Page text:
# Publish or Perish – typography where are you going?

*Publish or Perish* is a well known phrase describing the life of us scientists at the university – publish as much and as quickly as possible, or you perish! Many things have been written about the insufficiencies of this concept, many of the most famous mathematicians would have dropped out (been thrown out?) of their scientific career. But today I want to write on the other side, the journal side. *Publish* here means publishing as quickly and as much as possible, understandably from the economical point of view. But *perish* is something different for me: The death of Tyopgraphy!

I recently got the final proofs of one of my articles, and I’m wondering how much worse it can get!

But before continuing I have to say that the publisher reacted promptly and fixed the spacing (with one small exception the layout is now fine). I still post this here since it should work as a warning for those submitting articles for publishing.

For those out of this business, here is the typical workflow when publishing an article, but with focal point on the actual publishing part instead of the scientific evaluation:

- scientists write an article, in mathematics often with LaTeX
- they decide on a journal, and send a pdf to the editors of the journal
- reviewing process
- after acceptance, the editors hand the paper (pdf and LaTeX source) over to the publisher
- the publisher, in most cases, sends the paper off (often to India) for rekeying
- the rekeyed document is sent to the authors for review and final proof
- after final corrections the article is published, normally first on the web and then in print

Now the key part here is *rekeying*: this is not putting a new key into a door, nor exchanging cryptographic keys in a protocol, but typing in the document in a different publishing system. I don’t know what “my” publisher uses, but it seems InDesign from their web page. And the conversion from pdf/LaTeX source into a different system needs mathematical (or at least typographical) knowledge.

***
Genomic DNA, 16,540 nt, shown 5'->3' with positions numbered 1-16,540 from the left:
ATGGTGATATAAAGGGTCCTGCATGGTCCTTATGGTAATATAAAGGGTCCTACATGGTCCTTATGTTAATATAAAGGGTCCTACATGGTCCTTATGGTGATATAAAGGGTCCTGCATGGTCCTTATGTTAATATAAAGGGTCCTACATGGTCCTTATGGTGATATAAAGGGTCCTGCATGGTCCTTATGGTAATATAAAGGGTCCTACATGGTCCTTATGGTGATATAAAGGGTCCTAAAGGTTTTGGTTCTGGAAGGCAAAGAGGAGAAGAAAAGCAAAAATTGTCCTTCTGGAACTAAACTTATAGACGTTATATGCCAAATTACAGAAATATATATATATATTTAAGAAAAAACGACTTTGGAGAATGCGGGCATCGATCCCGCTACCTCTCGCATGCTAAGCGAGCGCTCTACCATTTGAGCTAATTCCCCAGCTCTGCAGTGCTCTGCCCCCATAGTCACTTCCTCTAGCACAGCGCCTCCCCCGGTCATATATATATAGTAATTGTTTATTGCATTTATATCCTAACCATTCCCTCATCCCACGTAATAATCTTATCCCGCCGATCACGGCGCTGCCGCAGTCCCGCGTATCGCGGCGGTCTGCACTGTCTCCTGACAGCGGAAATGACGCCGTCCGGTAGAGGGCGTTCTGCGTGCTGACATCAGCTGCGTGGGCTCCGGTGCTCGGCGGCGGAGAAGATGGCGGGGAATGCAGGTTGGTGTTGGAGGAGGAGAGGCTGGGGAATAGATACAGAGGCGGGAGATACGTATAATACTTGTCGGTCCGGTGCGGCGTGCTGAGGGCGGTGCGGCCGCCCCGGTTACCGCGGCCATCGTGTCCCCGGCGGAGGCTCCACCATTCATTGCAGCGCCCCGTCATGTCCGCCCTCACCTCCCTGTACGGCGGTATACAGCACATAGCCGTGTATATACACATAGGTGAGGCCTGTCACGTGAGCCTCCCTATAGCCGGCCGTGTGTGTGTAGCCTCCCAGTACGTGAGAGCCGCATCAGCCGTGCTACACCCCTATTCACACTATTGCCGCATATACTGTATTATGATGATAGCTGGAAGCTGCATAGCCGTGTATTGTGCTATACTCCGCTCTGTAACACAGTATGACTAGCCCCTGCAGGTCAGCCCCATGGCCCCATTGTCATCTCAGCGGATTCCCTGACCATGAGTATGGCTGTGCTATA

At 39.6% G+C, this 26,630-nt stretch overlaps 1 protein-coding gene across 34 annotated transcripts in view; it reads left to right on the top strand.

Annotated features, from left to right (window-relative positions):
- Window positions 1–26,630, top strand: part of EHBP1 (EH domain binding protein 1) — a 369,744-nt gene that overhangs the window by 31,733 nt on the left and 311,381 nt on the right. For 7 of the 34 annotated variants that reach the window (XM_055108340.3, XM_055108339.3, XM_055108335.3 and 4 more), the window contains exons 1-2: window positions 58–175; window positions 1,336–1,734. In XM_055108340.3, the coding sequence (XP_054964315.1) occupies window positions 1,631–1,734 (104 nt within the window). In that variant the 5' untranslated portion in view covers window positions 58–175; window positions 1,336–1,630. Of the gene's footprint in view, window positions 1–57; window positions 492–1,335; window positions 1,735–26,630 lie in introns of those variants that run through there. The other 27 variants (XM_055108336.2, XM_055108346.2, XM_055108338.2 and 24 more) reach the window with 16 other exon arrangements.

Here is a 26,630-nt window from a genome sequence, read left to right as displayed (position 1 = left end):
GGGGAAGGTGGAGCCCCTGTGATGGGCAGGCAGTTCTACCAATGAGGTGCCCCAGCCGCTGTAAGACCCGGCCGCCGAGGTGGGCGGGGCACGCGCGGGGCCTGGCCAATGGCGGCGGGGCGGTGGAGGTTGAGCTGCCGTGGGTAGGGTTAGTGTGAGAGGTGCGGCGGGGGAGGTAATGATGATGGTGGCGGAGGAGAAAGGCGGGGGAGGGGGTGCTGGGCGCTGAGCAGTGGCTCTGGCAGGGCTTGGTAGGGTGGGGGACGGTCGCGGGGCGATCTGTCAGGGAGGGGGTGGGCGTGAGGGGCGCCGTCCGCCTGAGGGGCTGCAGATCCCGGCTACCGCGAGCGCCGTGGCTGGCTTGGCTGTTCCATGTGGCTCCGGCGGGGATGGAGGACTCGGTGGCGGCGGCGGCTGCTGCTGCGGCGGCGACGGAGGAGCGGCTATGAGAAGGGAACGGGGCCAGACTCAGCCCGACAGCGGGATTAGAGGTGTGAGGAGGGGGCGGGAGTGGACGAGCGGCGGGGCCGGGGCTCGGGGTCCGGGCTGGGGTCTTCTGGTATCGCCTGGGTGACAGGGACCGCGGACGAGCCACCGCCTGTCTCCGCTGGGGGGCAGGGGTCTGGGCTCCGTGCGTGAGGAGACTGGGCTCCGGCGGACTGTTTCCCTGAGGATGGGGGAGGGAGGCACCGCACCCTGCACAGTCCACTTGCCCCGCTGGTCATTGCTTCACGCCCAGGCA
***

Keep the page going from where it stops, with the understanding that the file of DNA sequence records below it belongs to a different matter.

Here are now some examples of *how* bad it can get. The article we submitted was as usual heavy on formulas. During proof reading both of the main authors had problems to parse our own formulas. We were wondering, what should new readers do?

Let us look at an example of what has happened. In the above image I superimposed excerpts from the proof and from our document, showing the same formula. The upper, narrow one, is the proof, the lower, wider one, is our document as submitted. It is obvious that the rekeying removed all the spacing necessary to easily, with one view, tokenize the formula. At the above size this is not so obvious, but at normal size in a paper it would come over like this, which is hard to parse:

Another point is inconsistent spacing. Like with every art, also math is approached with a certain visual expectation. Consistency is one of the things. Here a nice example how it should not be:

It makes me sad to see typographic quality going down that far. I understand the pressure to have a streamlined publishing process, that at the same time works for the web as well as print. But doing this on the costs of readability, which in the case of formulas means understandability, is not a good move. Not for the publishing industry, not for the authors, not for the readers, and not for science.

Knuth created TeX, Metafont, and the CM fonts out of his dissatisfaction with the decrease of printing quality when publishers switched to photo typesetting. He showed us that excellent typography is still possible, and made all tools available for free. How sad that only few publishers use these tools to provide high quality typesetting.

At the end I want to repeat that the publisher fixed the spacing after we contacted them. The only remaining issue is that when justifying a line, the to be distributed space is also added to inline formulas, which means that some of the formulas look spaced out. Anyway, the final article will (hopefully) be published soon. Thanks to the publisher for taking our suggestions and critics serious. But it shows that errors and insufficiencies will appear if we rely on typesetting systems that do not contain any knowledge about proper math typesetting. Humans, and especially often untrained rekeying workers, will mess up.